The Sparkling Ocean of Grace
FEBRUARY 1, 2022
We will feast in the house of Zion; We will sing with our hearts restored. “He has done great things,” we will say together; We will feast and weep no more.1
My brother Matt led me to the grace of Jesus.
Back when he was five and I was four, our family attended a Baptist church. This was back when Baptist
churches still had “Baptist” in their names and when they still ended their services with altar calls.
The story is so simple that except for the “grace of Jesus” part, it barely seems noteworthy. Matt walked
down the aisle. Later at lunch, our parents asked him about it. He told them he had decided to follow
Jesus. In five-year old terms, he talked about sin and atonement, trust and discipleship… and sure as the
gathered peoples back at Pentecost heard the Gospel in their own languages, I heard it in mine that day.
I went to a room all by myself and asked Jesus to cover my sins, too. I told Him I wanted to follow Him,
and neither Matt nor I have ever looked back. (How could we? Heidelberg #1 and all.)
Matt died earlier this year.
Wow, that is a surreal sentence to write.
His oxygen dipped. He tested as having COVID antibodies, but they put him in a COVID unit because of
his symptoms, so we couldn’t see him. He signed a form saying he did not want to be put on a
ventilator, and shortly after, he started texting whomever he could think of, asking them to pick him up.
He was sure the hospital was going to vent him against his will, he said. I texted him with all of the
bossiness of a little sister and told him to simmer down because nobody would vent him against his will.
Those were my last successfully communicated words to my brother because he was right. Before we
knew it, they had vented him and put him into a medically-induced coma to do so. Two weeks later, he
Those are some raw and intimate details from a hard and confusing time, and I only share them here for
the purpose of trying to convey what I really want to tell you, which starts with the achy place in my
heart the night before he died.
They said we could have an hour. He was on his stomach, his face smooshed into his pillow, in his
unwanted medically-induced coma with his weak lungs.
My dad died almost five years ago, and while it was heartbreaking, it was also full of hymns and last
words and glimpses of beauty.
But this? There were conversations I hadn’t known we needed to have and questions I knew would
never get answered and apologies I never thought I’d have to make. There were left-undone things in
his life – his wife and three kids out in the lobby and my broken-hearted mom outside the room… and in
the room there was this black hole that consumed my questions and apologies and prayers and spit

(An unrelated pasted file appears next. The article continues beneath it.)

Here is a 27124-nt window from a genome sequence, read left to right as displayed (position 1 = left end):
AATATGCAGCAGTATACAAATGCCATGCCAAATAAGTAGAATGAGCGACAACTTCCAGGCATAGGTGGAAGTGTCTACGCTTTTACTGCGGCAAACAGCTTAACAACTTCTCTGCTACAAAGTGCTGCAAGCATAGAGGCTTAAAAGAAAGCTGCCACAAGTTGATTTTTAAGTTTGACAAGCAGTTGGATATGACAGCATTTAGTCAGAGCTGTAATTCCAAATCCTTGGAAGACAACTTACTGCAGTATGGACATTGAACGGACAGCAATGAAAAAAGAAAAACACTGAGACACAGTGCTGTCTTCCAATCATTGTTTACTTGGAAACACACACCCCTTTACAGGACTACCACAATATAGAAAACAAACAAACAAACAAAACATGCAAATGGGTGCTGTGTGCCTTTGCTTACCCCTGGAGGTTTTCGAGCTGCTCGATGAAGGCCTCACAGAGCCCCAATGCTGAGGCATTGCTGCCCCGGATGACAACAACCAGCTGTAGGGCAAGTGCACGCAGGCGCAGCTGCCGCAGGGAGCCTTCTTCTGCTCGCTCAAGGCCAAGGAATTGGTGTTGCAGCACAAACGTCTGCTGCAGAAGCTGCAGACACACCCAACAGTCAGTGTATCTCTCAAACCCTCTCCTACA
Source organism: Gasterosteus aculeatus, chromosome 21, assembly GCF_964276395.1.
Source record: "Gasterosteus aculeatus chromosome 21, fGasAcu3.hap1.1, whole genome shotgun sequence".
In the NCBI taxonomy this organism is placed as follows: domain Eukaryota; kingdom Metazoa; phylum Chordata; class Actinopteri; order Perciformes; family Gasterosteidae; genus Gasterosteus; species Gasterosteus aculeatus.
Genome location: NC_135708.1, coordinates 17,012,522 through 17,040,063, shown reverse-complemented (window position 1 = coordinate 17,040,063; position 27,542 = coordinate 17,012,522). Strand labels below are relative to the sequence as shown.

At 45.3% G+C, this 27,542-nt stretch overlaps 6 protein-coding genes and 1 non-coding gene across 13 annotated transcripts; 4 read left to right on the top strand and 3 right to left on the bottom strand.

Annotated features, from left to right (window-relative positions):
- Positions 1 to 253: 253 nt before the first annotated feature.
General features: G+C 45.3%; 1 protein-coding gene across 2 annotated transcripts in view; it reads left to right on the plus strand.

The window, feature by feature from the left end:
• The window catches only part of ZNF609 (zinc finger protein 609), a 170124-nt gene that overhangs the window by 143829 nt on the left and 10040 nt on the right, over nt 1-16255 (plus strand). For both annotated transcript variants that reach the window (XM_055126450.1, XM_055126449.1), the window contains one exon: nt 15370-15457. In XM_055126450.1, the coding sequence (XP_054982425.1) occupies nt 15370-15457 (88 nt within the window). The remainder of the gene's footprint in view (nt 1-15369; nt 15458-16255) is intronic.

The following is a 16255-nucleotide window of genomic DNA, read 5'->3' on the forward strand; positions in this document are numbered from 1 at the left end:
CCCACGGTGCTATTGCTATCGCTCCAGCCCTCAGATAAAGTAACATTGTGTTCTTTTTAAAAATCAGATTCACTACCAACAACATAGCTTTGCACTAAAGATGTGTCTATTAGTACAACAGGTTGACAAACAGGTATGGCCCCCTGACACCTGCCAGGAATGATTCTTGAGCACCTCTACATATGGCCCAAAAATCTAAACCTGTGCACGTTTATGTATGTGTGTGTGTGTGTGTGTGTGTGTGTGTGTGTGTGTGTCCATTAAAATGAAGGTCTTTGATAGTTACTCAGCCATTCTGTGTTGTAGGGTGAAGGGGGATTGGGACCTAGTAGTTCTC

nothing back out.
The Spirit of God hovered. As sure as I am writing this, His Spirit hovered over that nothingness in that
room. Then a Voice of authority said, “Let there be light,” and I saw.
I saw an ocean, and it was vast. “My grace,” God whispered. “See, it’s big enough.”
Then I saw all of Matt’s mistakes and failures and sins swallowed up in that vast ocean, and I knew I
could search the rest of my life and never find them.
Oh, the deep, deep love of Jesus,
Vast, unmeasured, boundless, free,
Rolling as a mighty ocean
In its fullness over me… 2
Suddenly, where before there had been only death, that room was sparkling with Life. This Life was not
rooted in anything our medical system had to offer but in a Savior who had swept my brother up into
this current of grace and carried him throughout his entire life, finally emptying him into this beautiful
ocean. And since this Savior can scour even the ocean’s depths and find what He seeks, Matt was about
to be scooped up, fully sanctified.
O Death, where is your victory?
O Grave, where is your sting? 3
Once, when Matt was five and I was four, he led me to the grace of Jesus. Neither of us knew that many
years later on his deathbed, he would lead me there again.
Q. What is your only comfort in life and in death?
A. That I am not my own, but belong – body and soul, in life and in death –
to my faithful Savior Jesus Christ. He has fully paid for all my sins with His
precious blood and has set me free from the tyranny of the devil. He also
watches over me in such a way that not a hair can fall from my head
without the will of my Father in Heaven. In fact, all things must work
together for my salvation. Because I belong to Him, Christ, by His Holy
Spirit, assures me of eternal life and makes me wholeheartedly willing and
ready from now on to live for Him.
~Heidelberg Catechism, question 1